- We would like organisations to give information in plain straightforward English. We can almost always find someone in our group to translate for us.

    - We would like the managers of public places, such as green spaces or libraries, to send key messages and access information in community languages to our community organisations.

    - We would like telephone numbers, dates and addresses in English because that is the form which helps us most when we need to use it or to find places

    - When possible pictures, images or symbols should be used instead of words for signage

What forerunning and follow up work do organisations need to do ?

  • Introduction of new subject matter of interest, or new activities need to go hand in hand with the provision of information. We are inundated with information. Information which seems irrelevant to us is seen as junk mail. For many ethnic groups, information about activities or subject matter with which they have had no contact will result in no response.
  • If material such as grant applications is translated, does it imply that ethnic minority groups may expect to be able to communicate with organisations in their community languages ? This must be made clear on the translated material. There are services, at a cost, which provide 3 way conversations, with the organisational personnel, the client and an interpreter to facilitate communication. Language Line in Birmingham is one such service.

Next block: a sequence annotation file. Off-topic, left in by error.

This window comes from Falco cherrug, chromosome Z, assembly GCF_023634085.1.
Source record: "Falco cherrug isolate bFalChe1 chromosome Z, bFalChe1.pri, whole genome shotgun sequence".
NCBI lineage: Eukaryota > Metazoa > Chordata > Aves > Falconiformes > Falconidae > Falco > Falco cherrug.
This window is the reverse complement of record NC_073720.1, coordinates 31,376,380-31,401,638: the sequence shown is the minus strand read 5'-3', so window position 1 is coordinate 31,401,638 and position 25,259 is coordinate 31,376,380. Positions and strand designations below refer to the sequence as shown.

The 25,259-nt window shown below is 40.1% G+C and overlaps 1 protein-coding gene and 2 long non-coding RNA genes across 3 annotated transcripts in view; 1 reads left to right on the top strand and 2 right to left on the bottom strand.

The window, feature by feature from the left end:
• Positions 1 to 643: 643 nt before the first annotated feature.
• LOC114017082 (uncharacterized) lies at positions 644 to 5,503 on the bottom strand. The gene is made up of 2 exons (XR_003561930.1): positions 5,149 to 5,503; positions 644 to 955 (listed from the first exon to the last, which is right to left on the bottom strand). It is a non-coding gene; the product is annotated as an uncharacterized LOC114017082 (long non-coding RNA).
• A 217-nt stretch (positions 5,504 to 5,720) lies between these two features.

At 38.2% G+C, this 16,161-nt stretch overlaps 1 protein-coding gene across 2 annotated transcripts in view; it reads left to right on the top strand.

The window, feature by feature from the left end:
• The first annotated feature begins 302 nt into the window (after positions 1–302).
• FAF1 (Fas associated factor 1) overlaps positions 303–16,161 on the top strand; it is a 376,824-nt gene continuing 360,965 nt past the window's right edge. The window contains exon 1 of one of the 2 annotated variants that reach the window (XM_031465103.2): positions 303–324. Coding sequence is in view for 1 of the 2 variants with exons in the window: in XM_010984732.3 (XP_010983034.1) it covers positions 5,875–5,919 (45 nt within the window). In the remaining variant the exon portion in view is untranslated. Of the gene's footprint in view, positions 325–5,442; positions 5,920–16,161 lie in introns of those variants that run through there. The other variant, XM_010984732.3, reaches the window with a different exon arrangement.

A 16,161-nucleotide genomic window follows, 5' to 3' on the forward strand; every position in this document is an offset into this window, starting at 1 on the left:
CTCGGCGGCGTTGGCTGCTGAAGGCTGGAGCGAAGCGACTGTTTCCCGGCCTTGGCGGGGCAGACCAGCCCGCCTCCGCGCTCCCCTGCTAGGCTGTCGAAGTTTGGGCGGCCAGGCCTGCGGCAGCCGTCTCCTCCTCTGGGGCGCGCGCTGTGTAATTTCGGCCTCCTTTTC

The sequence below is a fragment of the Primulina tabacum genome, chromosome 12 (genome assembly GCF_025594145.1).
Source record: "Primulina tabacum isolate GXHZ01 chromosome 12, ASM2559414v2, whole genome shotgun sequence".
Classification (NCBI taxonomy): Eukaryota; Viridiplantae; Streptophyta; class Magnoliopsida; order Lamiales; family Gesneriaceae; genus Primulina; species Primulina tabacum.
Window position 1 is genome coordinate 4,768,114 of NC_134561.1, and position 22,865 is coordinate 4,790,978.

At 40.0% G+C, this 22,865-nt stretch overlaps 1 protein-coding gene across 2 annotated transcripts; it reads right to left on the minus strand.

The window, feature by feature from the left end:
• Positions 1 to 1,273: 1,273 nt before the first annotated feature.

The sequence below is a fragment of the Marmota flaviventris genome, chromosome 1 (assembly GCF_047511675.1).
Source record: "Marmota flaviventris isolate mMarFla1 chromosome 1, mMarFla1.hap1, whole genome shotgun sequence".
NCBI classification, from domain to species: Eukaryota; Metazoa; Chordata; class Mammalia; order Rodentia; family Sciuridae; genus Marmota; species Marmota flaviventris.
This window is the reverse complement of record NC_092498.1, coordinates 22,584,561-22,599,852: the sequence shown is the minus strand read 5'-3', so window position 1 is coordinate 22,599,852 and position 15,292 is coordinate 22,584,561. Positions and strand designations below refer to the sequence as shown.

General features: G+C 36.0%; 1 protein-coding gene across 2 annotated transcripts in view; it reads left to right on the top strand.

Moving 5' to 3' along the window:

Translation alongside the building of a working relationship with ethnic minority groups

Translation cannot stand alone. The crucial context for successful communication with any ethnic minority group is the building of a consistent working relationship and therefore a continuing dialogue. The relationship will enable the organisation and the ethnic community group to get to know each other and learn from each other.

  • Through a continuing working relationship, specific needs for translation can be identified and solutions found in partnership with the key workers of ethnic community groups.
  • It should be recognised that most ethnic community groups are under-resourced. Whenever possible, ethnic community groups should be paid for specific assistance:

    - Consider whether the information to be translated need professional translation, or translation at a community level. Out of goodwill ethnic community groups which often translate information which benefits their members for free, and put it into their newsletters. Offering to contribute to part of the cost of the printing of newsletters which include your information is a good way of supporting ethnic groups.